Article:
What's extraordinary about 'Gods and Monsters' is not just the fact that
it's about a director responsible in many ways for setting the stage in
the way horror films would be made for decades to come but the dark side
of them that filtered into his personal life. One man's loneliness, a
sense of dreams never quite fulfilled and wrestling with his own
sexuality make for a truly interesting film with no pretensions and
plenty of rich characterizations.
Director James Whale (1889-1957) was a grand director of horror, having
made 'Frankenstein' (1931), which is #87 on the AFI's list of all time
greatest films. He made 21 films as a director, and some of his other
achievements include 'The Invisible Man' (1933), 'Bride of Frankenstein'
(1935), and his last film in 1949 was entitled 'Hello Out There'. Whale
went into seclusion somewhat until his death eight years later. The
film tells us many things about Whale, where he came from, his family
history and the fact that he was gay.
James Whale is portrayed in 'Gods and Monsters' by Ian McKellen, and he
had better polish up his Oscar speech because he may need it. His work
in this film is brilliant because of the way he UNDER plays the role.
He brings dimensions of the character to the screen but others remain an
enigma. By the end of the picture, you feel sympathy for Whale but you
want to know more about him. The film is simply shot, almost like a
play by director Bill Condon and the screenplay, based on the novel
'Father of Frankenstein' by Christopher Bram is adapted for the screen
by Bill Condon as well.
The film opens in the final days of Whale's life as he lives in his
modest upper-class home in Southern California. He is cared for by his
housekeeper who has worked for him for 15 years (Lynn Redgrave who is
also Oscar worthy). There is a quote in the film that strikes a
memorable chord that says something about the fact that servants who
have worked for you long enough begin to feel as if they're related to
you. Whale spends his time drawing as an artist, sketching on pads
mounted on giant easels and granting the occasional interview to an
eager journalist or fan, relishing in the thought of meeting such a
talented but under rated man.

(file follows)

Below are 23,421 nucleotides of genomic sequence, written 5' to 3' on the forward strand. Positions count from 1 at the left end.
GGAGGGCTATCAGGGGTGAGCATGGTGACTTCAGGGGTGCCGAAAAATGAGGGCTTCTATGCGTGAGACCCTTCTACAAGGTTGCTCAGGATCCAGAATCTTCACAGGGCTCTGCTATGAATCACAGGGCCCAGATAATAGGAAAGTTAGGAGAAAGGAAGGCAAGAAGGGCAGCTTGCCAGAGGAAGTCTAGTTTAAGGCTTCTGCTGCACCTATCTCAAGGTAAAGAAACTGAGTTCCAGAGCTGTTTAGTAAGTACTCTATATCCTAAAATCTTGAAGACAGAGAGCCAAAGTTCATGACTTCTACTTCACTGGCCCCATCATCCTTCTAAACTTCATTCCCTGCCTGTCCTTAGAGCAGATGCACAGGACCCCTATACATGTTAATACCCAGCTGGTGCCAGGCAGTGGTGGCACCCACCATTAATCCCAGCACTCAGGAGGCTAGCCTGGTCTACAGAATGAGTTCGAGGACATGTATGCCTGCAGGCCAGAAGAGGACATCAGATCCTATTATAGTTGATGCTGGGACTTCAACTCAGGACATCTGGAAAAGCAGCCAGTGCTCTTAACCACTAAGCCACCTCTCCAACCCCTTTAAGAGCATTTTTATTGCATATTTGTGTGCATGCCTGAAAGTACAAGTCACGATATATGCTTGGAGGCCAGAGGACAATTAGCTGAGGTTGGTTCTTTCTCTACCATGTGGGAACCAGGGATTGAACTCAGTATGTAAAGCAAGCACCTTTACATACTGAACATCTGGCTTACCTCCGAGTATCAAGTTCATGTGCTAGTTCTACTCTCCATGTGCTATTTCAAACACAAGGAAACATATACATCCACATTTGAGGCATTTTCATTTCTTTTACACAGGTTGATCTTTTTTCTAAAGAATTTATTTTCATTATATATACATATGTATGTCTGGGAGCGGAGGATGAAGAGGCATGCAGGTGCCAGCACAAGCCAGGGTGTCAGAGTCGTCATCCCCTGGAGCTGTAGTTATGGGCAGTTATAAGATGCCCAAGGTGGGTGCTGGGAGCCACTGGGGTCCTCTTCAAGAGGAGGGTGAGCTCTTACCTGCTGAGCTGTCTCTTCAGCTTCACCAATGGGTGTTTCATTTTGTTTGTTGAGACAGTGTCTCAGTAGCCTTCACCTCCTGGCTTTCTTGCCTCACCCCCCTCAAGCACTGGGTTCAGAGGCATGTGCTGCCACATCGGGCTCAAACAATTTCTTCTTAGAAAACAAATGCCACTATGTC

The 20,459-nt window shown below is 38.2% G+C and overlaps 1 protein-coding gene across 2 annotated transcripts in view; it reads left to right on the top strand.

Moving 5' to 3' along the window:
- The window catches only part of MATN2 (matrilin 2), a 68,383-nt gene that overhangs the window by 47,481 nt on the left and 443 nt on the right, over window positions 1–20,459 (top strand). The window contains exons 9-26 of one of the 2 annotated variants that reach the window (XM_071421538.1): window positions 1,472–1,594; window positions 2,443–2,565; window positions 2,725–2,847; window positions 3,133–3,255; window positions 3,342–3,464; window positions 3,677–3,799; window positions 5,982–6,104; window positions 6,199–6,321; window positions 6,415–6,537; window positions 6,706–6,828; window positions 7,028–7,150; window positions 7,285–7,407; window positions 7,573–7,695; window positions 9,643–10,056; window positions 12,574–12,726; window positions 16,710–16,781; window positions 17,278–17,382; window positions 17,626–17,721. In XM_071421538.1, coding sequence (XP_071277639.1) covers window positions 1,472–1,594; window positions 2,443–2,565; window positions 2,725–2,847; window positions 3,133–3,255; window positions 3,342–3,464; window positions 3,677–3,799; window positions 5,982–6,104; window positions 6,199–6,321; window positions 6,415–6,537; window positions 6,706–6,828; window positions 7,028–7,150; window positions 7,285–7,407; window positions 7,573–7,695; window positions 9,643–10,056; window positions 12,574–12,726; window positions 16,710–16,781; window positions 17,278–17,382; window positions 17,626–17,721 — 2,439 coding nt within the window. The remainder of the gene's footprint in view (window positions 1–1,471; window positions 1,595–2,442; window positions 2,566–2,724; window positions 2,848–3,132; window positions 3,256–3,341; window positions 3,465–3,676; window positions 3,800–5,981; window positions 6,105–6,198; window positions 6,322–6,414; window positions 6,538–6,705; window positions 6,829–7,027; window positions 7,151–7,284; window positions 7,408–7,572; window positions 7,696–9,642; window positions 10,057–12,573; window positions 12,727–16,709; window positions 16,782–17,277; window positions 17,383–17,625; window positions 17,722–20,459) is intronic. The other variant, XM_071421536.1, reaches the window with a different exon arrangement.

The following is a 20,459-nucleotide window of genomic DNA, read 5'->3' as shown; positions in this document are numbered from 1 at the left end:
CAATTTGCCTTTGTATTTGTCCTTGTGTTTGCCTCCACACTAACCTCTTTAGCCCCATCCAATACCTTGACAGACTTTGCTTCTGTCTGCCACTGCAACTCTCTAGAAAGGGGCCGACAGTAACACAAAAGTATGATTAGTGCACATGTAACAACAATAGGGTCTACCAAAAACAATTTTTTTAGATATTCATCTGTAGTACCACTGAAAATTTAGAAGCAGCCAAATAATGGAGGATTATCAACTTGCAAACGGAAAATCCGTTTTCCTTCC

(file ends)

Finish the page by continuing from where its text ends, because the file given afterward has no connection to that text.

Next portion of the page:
The story starts to unfold interestingly enough when Whale begins to
fancy a gardener for hire, Brendan Fraser (who holds his own in many
scenes with McKellen). He fancies him for not only for what he feels
are his incredibly good looks but for companionship, someone to talk to
and sketch. He makes a notation that Fraser has the most extraordinary
head and features and that he wants him to sit and have his image
sketched. Fraser, a heterosexual, later learns that Whale is gay and
things take a somewhat unpleasant turn in their relationship towards the
end of the film.
There is one scene in 'Gods and Monsters' that is priceless. A garden
party hosted by the great movie director George Cukor portrayed in the
film by Martin Ferrero. There are actors playing Boris Karloff, Elsa
Lanchester, Elizabeth Taylor and Princess Margaret. Seeing all of these
actors portrayed by others is convincing and it is one of the best
scenes where McKellen portrays Whale's emotions as a man longing for the
past at times and wanting to put it behind him at other times.
One thing that haunted Whale ferociously throughout the course of his
life was his experience in World War I. He has constant memories of it
and memories of it along with other scenes from his life seem real to
him in his everyday existence as he sees images from those experiences
right before his own eyes in the present day that aren't real, just
ghostly as an ingredient in Whale's mind as we learn he suffered a
stroke and takes medication and the stroke continues to make certain
functions of his brain deteriorate.
Hopefully, 'Gods and Monsters' will encourage people to take a look at
the work of James Whale with enthusiasm not just for the films he
directed but for the skill he had that has influenced the film industry
to capture his story on film 41 years after his death. Bringing the
story of the final days of this man's life to the screen to audiences
who were perhaps not familiar with him serves as a way for people to be
educated not only about what they're watching but with what they learn
about the past which affects the present. A tired cliché, but it works.
Copyright © 1998 Walter Frith